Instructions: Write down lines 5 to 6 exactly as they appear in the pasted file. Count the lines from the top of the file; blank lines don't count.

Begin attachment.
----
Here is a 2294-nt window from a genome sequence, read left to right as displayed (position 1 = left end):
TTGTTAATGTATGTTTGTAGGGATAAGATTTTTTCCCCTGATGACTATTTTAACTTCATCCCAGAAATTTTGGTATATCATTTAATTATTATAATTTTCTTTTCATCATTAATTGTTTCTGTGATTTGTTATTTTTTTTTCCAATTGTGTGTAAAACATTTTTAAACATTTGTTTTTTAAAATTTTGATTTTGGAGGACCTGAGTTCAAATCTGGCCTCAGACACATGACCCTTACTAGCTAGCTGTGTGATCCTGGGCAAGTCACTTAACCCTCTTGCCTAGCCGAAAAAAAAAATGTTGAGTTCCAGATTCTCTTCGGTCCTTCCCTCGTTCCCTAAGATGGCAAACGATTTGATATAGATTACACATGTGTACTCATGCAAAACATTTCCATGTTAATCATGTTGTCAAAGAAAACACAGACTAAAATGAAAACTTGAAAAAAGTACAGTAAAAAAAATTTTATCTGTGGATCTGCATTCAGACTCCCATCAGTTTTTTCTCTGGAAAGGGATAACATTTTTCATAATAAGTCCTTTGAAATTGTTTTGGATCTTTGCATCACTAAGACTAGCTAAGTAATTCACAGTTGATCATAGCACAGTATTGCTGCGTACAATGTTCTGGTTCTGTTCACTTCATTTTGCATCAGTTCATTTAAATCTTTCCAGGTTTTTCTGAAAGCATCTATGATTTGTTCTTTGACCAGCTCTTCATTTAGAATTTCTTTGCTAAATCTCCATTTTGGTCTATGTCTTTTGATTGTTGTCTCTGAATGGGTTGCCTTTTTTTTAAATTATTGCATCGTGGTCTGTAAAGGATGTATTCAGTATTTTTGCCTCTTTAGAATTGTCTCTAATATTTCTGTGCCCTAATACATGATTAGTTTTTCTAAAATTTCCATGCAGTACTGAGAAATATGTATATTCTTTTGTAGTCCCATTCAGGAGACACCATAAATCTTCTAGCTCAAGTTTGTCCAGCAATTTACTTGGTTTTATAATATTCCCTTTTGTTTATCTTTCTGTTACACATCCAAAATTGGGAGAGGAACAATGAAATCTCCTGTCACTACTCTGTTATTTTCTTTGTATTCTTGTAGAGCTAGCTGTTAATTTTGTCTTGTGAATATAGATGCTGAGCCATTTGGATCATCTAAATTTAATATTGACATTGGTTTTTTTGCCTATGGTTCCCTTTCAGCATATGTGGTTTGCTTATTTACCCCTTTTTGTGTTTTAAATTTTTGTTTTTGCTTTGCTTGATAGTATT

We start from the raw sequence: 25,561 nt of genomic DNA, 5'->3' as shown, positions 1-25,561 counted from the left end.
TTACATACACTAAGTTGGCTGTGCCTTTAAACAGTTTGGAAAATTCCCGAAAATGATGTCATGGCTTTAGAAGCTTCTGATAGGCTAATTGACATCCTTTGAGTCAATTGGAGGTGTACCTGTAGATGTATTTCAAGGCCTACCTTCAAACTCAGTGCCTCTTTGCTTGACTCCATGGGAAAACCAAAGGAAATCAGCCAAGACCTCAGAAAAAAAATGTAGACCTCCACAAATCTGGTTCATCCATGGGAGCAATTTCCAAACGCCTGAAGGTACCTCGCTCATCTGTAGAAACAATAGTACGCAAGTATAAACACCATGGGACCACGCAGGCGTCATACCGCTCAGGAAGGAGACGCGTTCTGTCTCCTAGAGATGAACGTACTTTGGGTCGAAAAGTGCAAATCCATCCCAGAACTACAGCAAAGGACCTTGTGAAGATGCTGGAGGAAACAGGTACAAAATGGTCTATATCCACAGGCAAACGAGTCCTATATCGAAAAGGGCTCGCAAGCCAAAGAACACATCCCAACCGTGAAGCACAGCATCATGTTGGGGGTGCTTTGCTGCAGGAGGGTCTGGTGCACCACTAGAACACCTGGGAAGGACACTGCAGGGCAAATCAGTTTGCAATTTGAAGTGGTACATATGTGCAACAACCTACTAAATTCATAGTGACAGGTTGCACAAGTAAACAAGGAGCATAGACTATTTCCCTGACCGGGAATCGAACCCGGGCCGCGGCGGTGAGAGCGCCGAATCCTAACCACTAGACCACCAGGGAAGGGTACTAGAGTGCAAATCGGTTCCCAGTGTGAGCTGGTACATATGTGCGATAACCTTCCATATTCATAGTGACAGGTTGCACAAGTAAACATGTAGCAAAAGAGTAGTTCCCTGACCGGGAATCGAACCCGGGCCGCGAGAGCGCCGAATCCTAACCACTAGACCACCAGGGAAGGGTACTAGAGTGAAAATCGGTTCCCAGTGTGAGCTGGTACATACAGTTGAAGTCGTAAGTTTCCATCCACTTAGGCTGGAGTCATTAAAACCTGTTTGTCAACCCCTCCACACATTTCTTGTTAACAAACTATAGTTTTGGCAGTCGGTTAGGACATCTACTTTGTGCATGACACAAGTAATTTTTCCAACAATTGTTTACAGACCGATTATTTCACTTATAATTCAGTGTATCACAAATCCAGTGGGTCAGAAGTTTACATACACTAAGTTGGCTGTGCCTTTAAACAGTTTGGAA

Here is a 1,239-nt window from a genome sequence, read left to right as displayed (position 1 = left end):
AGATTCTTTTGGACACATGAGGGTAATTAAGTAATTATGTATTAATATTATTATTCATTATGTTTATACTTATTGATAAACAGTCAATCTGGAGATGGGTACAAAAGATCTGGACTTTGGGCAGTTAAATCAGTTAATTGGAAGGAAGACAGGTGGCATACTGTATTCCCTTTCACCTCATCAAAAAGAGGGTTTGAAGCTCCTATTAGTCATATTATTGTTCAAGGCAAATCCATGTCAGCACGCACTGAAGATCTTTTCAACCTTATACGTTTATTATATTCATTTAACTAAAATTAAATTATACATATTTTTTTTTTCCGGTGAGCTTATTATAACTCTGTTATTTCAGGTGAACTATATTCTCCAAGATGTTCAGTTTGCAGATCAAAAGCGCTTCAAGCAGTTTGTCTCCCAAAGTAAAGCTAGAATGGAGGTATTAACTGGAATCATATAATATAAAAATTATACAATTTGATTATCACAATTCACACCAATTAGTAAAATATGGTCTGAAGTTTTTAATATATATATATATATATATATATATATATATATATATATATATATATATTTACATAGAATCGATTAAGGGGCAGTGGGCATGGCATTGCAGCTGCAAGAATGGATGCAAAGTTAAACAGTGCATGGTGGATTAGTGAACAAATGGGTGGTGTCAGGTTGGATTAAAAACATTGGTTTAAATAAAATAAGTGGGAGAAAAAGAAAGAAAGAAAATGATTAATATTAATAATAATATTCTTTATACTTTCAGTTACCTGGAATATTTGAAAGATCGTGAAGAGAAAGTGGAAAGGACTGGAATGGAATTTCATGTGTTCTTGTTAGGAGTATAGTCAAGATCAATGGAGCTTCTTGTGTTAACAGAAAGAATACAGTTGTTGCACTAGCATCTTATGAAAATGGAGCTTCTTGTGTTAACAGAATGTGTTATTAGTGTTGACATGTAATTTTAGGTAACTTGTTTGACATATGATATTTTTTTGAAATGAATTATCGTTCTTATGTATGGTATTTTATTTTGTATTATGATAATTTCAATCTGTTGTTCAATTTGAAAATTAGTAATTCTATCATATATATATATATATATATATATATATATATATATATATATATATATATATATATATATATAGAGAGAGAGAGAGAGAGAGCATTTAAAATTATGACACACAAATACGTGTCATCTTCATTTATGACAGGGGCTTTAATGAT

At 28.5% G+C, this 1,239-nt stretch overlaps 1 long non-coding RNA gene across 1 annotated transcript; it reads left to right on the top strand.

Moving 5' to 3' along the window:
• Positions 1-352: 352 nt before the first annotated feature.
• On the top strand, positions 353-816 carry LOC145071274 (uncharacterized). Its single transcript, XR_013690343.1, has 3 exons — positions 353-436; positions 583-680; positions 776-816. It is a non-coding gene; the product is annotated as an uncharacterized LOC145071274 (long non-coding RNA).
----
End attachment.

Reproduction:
Here is a 1,239-nt window from a genome sequence, read left to right as displayed (position 1 = left end):
AGATTCTTTTGGACACATGAGGGTAATTAAGTAATTATGTATTAATATTATTATTCATTATGTTTATACTTATTGATAAACAGTCAATCTGGAGATGGGTACAAAAGATCTGGACTTTGGGCAGTTAAATCAGTTAATTGGAAGGAAGACAGGTGGCATACTGTATTCCCTTTCACCTCATCAAAAAGAGGGTTTGAAGCTCCTATTAGTCATATTATTGTTCAAGGCAAATCCATGTCAGCACGCACTGAAGATCTTTTCAACCTTATACGTTTATTATATTCATTTAACTAAAATTAAATTATACATATTTTTTTTTTCCGGTGAGCTTATTATAACTCTGTTATTTCAGGTGAACTATATTCTCCAAGATGTTCAGTTTGCAGATCAAAAGCGCTTCAAGCAGTTTGTCTCCCAAAGTAAAGCTAGAATGGAGGTATTAACTGGAATCATATAATATAAAAATTATACAATTTGATTATCACAATTCACACCAATTAGTAAAATATGGTCTGAAGTTTTTAATATATATATATATATATATATATATATATATATATATATATATATATATTTACATAGAATCGATTAAGGGGCAGTGGGCATGGCATTGCAGCTGCAAGAATGGATGCAAAGTTAAACAGTGCATGGTGGATTAGTGAACAAATGGGTGGTGTCAGGTTGGATTAAAAACATTGGTTTAAATAAAATAAGTGGGAGAAAAAGAAAGAAAGAAAATGATTAATATTAATAATAATATTCTTTATACTTTCAGTTACCTGGAATATTTGAAAGATCGTGAAGAGAAAGTGGAAAGGACTGGAATGGAATTTCATGTGTTCTTGTTAGGAGTATAGTCAAGATCAATGGAGCTTCTTGTGTTAACAGAAAGAATACAGTTGTTGCACTAGCATCTTATGAAAATGGAGCTTCTTGTGTTAACAGAATGTGTTATTAGTGTTGACATGTAATTTTAGGTAACTTGTTTGACATATGATATTTTTTTGAAATGAATTATCGTTCTTATGTATGGTATTTTATTTTGTATTATGATAATTTCAATCTGTTGTTCAATTTGAAAATTAGTAATTCTATCATATATATATATATATATATATATATATATATATATATATATATATATATATATATATATATAGAGAGAGAGAGAGAGAGAGCATTTAAAATTATGACACACAAATACGTGTCATCTTCATTTATGACAGGGGCTTTAATGAT